Troon goes beyond biodynamics
Rudolph Steiner, an Austrian philosopher, first proposed biodynamics in 1924. Based on holistic and symbiotic practices, biodynamics took the early 20th century organic movement and placed ethical, spiritual and astrological elements to it. No one really knows why but biodynamics works, and creates beautiful wine.
Biodynamic farming, including viticulture, starts with the soil. One part involves a special compost of natural ingredients that is prepared and spread around the vineyards.
At Troon Vineyards that brew contains manure (800 yards, in fact) from a neighbor’s dairy, Troon’s own hay and grain, and all the leftovers from the grape harvest. It’s all about improving and sustaining the life of the soil.
There’s a vitality, a life force, an energy transferred through the health of the soil that’s deemed integral in producing healthy and vibrant fruit.
“That’s the first step in the whole entire system,” says Nate Winters, certified sommelier at Troon.
And a whole system it is. Biodynamics begins primarily in the vineyard. Everything, from planting to pruning and harvesting, follows a biodynamic calendar based on the lunar cycle. No chemicals are allowed. All yeasts are native. Beginning with the soil, the basis is that everything is interconnected, and there is a virtuous circle of life that finds its way to the vine, and into the glass. That magical sense of place, the terroir, can best be expressed in this way.
Troon started in the biodynamic direction in 2017 after Denise and Brian White, both in the medical field, purchased the property. It takes three years to receive Demeter biodynamic certification, so their first biodynamic wines were released in 2020.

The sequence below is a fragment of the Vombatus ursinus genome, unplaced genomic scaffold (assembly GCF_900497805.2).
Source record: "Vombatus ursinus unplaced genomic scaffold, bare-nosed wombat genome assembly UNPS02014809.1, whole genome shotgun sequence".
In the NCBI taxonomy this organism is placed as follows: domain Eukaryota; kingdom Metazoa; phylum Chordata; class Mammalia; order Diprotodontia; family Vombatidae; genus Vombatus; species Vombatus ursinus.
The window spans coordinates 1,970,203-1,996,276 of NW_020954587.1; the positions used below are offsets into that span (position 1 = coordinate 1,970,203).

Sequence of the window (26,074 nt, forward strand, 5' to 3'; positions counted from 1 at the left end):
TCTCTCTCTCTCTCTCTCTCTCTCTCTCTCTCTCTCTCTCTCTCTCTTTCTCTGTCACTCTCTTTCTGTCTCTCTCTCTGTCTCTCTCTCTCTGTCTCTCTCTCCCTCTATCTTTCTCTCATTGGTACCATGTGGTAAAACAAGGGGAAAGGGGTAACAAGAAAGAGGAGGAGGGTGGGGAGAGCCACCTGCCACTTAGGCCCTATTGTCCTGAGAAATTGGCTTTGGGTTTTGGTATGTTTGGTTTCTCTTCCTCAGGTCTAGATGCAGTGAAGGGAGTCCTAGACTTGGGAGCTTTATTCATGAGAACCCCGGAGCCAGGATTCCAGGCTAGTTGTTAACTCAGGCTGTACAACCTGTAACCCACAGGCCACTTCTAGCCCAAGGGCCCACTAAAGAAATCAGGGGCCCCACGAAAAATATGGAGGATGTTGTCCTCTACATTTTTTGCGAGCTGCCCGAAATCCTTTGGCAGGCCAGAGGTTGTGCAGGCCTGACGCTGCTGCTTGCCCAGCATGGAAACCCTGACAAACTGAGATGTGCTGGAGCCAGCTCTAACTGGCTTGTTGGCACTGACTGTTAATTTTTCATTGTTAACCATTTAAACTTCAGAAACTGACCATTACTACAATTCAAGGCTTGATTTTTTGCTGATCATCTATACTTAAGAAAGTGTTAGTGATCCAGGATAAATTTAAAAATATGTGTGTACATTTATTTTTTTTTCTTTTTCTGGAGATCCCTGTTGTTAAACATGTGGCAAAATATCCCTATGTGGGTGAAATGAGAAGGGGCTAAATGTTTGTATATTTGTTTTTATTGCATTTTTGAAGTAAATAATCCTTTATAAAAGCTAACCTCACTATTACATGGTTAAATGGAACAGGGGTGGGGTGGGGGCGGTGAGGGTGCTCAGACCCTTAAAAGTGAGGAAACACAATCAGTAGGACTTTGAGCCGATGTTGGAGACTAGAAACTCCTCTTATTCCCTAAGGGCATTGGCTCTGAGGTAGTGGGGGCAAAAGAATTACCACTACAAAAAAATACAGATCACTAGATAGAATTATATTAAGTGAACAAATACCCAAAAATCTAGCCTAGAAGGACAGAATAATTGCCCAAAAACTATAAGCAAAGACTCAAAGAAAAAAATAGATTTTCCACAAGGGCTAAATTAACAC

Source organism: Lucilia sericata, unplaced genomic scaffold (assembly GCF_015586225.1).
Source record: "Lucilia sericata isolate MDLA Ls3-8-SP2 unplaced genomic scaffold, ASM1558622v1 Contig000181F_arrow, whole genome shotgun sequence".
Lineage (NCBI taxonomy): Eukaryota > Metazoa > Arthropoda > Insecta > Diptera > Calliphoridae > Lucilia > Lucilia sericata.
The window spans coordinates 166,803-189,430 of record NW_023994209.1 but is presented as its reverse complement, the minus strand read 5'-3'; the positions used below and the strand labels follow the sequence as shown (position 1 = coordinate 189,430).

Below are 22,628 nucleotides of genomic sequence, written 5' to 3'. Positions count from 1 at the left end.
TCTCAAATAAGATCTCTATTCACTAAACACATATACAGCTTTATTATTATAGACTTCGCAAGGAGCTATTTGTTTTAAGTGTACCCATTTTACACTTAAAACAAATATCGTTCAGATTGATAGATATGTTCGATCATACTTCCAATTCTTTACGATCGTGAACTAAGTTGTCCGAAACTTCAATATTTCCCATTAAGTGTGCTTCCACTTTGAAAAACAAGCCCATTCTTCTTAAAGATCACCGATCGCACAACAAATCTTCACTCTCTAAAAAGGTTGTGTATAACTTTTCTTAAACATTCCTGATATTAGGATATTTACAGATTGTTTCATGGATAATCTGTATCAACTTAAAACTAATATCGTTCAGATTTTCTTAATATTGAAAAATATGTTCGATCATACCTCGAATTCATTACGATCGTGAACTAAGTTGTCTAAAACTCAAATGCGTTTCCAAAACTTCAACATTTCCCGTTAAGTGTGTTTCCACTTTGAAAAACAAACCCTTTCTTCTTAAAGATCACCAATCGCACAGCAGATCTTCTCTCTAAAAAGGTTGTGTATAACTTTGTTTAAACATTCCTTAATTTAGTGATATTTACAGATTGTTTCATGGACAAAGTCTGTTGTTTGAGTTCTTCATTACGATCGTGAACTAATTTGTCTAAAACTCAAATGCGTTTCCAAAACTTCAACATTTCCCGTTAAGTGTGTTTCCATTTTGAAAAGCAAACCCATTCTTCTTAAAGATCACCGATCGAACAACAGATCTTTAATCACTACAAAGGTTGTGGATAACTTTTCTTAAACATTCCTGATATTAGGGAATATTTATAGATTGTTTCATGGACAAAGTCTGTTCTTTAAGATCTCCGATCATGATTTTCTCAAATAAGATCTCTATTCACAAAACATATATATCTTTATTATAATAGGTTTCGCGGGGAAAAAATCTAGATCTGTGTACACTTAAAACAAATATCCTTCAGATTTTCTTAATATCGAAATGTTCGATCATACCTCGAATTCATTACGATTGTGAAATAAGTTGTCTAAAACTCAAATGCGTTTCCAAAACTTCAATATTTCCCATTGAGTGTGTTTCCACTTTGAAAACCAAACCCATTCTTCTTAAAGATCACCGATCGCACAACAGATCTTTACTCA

Now Troon has taken its innovation a step further in sustainability. This year it became a regenerative organic certified (ROC) vineyard, one of only two in the world.
Nate’s ROC shirt sums it up: “Farm like the world depends on it.”
“We are trying to do our part for sustainability and regenerativeness. The ROC adds on other elements like ethics, well-being of animals and people, living wages, humane practices, so it adds that societal portion to it. But they also track and measure how much you are regenerating, including organic matter in the soil. Everything you do shows something rather than just blind faith.”
Regeneration is not just a practice, but “how nature works,” he says. “There’s so much more to symbiotic relationships than we were once privy to.”
He believes the wine that best expresses the symbiosis “may be the tannat, because it goes through a slower, longer fermentation allowing all the generations of yeast to fully develop.”
Keeping with the expression of sense of place, Troon uses Oregon handmade clay amphorae for several of its wines. Clay is a fine-grained subset of soil. It’s made up of very small particles that stick together, keeping the wine in contact with earth as long as possible.
There is a symbiotic and active relationship between the clay and the wine, which creates a vibrant, alive and fresh wine while making the most out of sense of place.
“Clay never imparts flavor, more of a textural character,” Nate says. “It’s more porous than oak, allowing us to be more hands-off in the cellar, and a steward of the terroir.” These wines are fermented and aged for 10 months in amphorae on the skins.
Cheers to long life and fruit of the vine.
Reach Paula Bandy at email@example.com and connect with her on Instagram at @pbthroughthegrapevine.